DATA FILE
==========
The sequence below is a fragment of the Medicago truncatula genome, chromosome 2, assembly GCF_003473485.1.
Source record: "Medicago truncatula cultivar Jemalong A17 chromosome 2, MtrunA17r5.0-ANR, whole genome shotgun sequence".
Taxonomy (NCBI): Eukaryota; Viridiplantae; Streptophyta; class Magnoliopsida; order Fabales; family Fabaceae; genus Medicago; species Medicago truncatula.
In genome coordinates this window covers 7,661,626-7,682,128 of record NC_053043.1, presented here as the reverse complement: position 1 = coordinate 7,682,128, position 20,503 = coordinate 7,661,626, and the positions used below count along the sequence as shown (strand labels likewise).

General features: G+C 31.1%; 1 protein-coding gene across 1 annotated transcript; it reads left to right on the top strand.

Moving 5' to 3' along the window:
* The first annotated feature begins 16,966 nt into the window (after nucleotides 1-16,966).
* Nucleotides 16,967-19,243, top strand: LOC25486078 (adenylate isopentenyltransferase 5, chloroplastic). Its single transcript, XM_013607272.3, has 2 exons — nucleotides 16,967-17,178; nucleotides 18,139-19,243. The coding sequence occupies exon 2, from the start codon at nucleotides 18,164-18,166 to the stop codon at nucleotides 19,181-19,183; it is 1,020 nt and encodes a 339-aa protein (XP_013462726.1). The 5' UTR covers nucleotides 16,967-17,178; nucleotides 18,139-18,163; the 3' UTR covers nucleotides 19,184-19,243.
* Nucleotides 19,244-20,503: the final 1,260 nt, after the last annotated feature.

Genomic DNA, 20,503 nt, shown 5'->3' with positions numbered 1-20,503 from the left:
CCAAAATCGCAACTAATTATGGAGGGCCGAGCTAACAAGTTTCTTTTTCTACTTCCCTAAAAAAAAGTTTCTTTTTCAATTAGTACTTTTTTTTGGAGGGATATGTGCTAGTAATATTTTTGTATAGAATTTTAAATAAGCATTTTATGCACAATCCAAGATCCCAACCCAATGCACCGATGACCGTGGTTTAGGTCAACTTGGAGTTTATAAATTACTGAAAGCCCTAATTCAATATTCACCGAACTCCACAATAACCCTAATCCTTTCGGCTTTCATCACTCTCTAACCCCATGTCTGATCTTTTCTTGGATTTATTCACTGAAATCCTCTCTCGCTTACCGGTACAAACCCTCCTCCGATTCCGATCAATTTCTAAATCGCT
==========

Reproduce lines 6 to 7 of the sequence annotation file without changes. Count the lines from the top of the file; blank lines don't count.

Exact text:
Moving 5' to 3' along the window:
* The first annotated feature begins 16,966 nt into the window (after nucleotides 1-16,966).